Paul edwards the closed world computers and the

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Paul Edwards, The Closed World: Computers and the Politics of Discourse in Cold War America (Cambridge, MA, 1996). (Start here) Very readable. Includes history of SAGE air defense network, draws parallels with SDI. Shows military origins of real-time computing, networks and other technologies. Edwards looks at broader cultural and political issues, and adopts a cultural studies sensibility in including discussion of science fiction films as well as military systems. David A. Mindell, Between Human and Machine: Feedback, Control, and Computing Before Cybernetics (Baltimore, 2002). Excellent and complicated treatment of the prehistory of computing, focusing on real-time control and communication technologies during WWII and the preceding couple of decades. These include feedback and communications engineering, naval fire control, guidance technologies, differential analyzers and anti-aircraft systems. Each is situated within a specific tradition of engineering practice, but collectively they lay the groundwork for many of the better known post-1945 developments in computing. More details in my review, at: . Business and Administrative Applications Atsushi Akera, "Engineers or Managers? The Systems Analysis of Electronic Data Processing in the Federal Bureaucracy." In Systems, Experts, and Computers: The Systems Approach in Management and Engineering, World War II and After , ed. Agatha C. Hughes and Thomas P. Hughes, 191-220. (Cambridge, MA, 2000). A nice case study of early attempts by members of the National Bureau of Standards to use expertise in computer technology and knowledge of the techniques of “systems analysis” to assert broader control over administrative computing across the Federal government. Jon Agar, The Government Machine (Cambridge, MA, 2003). This history is the first to really explore the use made of the computer and other information technologies by government. The book surveys a very broad range of developments in British government, from Babbage and his famously unbuilt machines, through the much less well known stories of government statistical work, punched card machine use, operations and methods experts, information handling during the World War II, and computerization during the 1950s and 1960s. Martin Campbell-Kelly, The Railway Clearing House and Victorian Data Processing (London, 1994). A nice case study of how a large scale administrative system functioned long before the introduction of the computer.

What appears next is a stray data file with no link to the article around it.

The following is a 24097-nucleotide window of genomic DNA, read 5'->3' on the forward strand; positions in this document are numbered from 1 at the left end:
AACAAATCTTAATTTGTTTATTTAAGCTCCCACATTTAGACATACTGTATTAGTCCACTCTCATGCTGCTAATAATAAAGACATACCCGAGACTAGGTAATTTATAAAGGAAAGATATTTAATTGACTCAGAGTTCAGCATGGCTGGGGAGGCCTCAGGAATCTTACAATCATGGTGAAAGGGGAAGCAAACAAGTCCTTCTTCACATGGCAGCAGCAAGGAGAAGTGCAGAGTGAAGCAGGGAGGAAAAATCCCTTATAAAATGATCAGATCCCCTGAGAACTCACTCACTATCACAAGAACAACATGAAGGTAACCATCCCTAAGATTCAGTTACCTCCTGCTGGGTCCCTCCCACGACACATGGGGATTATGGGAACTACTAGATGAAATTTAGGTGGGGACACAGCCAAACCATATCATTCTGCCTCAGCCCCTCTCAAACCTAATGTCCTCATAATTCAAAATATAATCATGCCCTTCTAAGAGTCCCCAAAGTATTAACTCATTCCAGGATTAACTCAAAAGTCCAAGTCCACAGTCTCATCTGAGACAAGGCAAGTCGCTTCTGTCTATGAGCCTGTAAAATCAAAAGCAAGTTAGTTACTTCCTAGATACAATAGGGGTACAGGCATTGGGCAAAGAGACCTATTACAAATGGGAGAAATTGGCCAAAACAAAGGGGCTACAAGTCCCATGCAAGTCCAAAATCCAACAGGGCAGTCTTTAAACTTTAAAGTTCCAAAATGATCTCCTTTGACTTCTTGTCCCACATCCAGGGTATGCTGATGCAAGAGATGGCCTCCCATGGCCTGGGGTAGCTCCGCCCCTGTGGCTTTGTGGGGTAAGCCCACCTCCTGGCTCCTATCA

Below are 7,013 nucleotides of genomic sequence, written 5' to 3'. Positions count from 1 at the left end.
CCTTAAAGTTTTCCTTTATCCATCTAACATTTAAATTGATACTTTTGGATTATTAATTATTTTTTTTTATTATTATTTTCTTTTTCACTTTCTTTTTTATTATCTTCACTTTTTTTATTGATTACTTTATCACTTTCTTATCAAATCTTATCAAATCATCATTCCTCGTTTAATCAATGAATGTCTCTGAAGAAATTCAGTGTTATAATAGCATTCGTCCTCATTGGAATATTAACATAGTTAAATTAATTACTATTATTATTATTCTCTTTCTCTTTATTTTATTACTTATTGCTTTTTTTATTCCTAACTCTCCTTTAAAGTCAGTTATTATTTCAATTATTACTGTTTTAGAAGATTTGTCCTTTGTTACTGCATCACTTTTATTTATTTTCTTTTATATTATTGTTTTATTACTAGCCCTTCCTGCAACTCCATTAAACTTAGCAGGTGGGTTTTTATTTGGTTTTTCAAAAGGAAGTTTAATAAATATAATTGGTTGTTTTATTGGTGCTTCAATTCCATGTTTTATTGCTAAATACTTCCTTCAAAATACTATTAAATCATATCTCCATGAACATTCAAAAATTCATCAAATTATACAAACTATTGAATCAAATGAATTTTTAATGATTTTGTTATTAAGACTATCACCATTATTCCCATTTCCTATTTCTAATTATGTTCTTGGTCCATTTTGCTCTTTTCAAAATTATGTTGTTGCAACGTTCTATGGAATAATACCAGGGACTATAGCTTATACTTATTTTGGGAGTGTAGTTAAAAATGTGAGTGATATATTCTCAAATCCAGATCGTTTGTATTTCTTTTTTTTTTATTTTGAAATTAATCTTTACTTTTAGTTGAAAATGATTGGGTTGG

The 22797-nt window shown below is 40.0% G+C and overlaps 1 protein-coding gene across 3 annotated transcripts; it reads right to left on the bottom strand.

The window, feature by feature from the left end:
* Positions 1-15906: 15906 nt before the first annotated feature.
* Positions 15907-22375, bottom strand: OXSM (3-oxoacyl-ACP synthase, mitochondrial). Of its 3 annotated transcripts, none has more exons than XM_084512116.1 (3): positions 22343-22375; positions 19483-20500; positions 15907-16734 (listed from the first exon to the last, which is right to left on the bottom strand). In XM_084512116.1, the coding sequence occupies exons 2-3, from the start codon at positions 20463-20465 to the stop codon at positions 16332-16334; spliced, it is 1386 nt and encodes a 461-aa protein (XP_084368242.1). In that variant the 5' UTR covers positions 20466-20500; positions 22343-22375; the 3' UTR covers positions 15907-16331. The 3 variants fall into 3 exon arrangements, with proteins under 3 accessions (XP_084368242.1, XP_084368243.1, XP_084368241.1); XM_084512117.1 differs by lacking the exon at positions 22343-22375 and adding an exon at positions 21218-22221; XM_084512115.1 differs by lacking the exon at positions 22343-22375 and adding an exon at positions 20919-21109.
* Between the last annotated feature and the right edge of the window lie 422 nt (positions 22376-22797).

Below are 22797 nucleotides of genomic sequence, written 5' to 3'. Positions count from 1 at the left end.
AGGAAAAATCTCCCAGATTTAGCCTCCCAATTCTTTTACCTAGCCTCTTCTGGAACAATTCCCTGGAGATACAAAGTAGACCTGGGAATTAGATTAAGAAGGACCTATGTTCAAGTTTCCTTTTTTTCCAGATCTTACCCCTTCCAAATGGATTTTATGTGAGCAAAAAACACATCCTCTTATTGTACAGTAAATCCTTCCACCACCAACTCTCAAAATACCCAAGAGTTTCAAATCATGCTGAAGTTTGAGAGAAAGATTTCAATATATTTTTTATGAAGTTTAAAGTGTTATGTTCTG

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288 Alfred D. Chandler and James W. Cortada, A Nation Transformed by Information: How Information Has Shaped the United States from Colonial Times to the Present (New York, 2000). This hefty anthology is an attempt to explore information as a theme in US History. The focus is on information considered broadly, rather than just the computer, and so the book includes discussion of the U.S. Post Office, radio, telegraphy, and so on. The treatment of computer and precursor technologies is the context of business applications, with Yates and Cortada providing chapters summarizing their main ideas.
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